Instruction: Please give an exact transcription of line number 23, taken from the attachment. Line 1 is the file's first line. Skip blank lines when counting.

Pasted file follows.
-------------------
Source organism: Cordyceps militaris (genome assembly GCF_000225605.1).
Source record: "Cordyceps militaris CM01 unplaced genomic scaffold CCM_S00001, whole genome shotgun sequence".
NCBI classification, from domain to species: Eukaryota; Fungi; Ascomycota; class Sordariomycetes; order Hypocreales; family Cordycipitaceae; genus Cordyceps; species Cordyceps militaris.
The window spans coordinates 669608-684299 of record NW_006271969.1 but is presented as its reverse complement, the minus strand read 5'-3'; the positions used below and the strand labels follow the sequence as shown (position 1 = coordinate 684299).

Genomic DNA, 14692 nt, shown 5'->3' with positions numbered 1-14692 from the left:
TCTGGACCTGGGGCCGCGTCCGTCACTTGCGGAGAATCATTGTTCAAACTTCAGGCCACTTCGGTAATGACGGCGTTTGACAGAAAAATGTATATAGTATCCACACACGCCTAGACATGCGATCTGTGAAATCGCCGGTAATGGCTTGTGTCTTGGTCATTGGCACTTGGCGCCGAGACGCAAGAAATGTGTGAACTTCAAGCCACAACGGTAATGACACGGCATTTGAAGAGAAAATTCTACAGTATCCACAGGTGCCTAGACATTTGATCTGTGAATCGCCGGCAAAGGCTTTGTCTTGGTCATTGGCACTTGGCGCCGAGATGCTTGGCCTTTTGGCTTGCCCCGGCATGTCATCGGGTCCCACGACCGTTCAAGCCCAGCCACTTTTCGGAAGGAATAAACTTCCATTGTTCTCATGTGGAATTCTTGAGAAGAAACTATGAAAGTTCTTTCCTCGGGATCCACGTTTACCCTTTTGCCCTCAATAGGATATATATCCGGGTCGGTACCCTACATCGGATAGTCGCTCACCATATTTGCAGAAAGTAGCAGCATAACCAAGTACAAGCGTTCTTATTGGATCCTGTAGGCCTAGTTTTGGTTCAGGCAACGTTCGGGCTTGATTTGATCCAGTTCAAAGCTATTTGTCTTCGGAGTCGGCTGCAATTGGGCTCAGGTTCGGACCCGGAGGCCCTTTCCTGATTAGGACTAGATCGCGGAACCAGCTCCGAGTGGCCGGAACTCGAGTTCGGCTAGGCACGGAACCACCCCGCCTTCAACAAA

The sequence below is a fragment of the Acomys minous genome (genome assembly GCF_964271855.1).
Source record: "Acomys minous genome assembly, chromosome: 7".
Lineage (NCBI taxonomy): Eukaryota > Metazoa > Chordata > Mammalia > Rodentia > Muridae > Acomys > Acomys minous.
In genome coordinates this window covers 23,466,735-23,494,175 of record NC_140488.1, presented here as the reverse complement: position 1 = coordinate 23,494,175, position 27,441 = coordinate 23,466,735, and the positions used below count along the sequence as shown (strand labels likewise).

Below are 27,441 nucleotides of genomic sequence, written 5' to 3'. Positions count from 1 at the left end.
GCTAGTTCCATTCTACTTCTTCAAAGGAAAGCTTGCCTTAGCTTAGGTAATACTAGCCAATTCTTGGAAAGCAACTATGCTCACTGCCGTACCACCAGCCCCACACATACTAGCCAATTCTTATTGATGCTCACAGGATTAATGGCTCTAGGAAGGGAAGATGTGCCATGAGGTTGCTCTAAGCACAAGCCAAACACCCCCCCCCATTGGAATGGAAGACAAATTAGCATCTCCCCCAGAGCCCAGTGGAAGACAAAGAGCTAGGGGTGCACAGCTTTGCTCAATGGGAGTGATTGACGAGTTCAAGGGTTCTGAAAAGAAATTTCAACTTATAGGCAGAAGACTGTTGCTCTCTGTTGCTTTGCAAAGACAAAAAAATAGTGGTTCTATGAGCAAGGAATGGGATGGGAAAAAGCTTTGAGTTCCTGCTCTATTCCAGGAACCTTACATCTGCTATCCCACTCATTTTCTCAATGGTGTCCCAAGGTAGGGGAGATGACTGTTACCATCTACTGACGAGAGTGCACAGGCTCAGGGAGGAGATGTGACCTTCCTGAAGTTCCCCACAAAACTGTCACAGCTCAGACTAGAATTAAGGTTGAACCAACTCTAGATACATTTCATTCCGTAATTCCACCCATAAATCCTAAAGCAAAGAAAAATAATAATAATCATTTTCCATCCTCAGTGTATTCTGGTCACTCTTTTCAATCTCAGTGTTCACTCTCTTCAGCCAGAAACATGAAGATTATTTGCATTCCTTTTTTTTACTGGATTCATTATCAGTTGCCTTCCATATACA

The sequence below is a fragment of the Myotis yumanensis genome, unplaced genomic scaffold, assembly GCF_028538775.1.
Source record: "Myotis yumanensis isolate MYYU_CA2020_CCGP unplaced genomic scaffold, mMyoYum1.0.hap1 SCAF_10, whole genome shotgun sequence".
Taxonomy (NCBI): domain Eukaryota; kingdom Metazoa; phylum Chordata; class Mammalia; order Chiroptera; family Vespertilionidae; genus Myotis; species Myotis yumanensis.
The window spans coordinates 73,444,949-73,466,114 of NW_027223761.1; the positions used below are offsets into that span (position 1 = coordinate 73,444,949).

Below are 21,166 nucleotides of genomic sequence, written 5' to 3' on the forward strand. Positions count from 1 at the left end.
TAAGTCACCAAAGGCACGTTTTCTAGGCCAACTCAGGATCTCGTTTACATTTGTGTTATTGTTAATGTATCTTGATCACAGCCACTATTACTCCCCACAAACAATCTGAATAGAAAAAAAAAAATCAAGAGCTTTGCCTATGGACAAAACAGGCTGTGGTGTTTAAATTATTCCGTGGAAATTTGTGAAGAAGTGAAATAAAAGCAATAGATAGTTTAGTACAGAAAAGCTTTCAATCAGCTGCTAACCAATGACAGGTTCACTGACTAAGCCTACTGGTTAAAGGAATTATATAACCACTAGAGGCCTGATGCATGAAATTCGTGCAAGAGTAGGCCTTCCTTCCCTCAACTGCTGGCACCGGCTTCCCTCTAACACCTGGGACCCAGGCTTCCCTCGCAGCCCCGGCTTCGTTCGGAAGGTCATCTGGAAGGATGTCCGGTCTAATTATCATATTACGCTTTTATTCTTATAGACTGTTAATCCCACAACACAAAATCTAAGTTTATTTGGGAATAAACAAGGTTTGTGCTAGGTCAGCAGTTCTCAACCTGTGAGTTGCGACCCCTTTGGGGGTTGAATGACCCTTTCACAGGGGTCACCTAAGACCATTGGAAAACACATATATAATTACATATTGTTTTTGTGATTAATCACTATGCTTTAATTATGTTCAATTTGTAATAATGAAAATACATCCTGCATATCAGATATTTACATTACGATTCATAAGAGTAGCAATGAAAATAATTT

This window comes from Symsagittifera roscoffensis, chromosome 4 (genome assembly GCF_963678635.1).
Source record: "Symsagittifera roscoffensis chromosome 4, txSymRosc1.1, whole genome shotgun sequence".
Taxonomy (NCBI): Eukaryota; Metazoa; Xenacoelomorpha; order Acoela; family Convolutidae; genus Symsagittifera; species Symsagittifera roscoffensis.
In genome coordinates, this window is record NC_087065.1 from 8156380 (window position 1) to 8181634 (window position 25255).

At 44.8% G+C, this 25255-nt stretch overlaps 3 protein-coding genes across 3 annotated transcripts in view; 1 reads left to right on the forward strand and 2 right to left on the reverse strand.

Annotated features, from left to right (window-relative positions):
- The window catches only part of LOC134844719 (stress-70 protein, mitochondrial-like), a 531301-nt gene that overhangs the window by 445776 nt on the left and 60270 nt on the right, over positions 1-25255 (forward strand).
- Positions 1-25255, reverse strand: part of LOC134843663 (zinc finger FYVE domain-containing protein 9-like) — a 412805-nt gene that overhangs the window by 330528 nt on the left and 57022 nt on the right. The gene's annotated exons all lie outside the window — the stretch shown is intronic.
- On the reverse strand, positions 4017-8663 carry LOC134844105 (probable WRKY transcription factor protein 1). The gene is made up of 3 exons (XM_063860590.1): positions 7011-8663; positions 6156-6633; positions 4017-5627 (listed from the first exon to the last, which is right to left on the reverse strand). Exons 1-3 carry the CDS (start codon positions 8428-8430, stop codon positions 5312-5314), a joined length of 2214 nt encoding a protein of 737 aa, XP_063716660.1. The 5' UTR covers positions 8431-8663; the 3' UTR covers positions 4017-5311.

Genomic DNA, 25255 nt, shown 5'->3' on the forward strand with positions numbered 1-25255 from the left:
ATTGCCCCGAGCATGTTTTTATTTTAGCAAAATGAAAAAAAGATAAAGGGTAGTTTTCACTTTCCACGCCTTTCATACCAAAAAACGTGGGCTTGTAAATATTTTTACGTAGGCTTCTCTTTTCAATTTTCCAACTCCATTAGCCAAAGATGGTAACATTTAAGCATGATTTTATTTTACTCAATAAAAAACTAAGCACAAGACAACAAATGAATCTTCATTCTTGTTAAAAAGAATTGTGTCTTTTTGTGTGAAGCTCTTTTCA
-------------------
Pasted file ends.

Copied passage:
At 44.8% G+C, this 25255-nt stretch overlaps 3 protein-coding genes across 3 annotated transcripts in view; 1 reads left to right on the forward strand and 2 right to left on the reverse strand.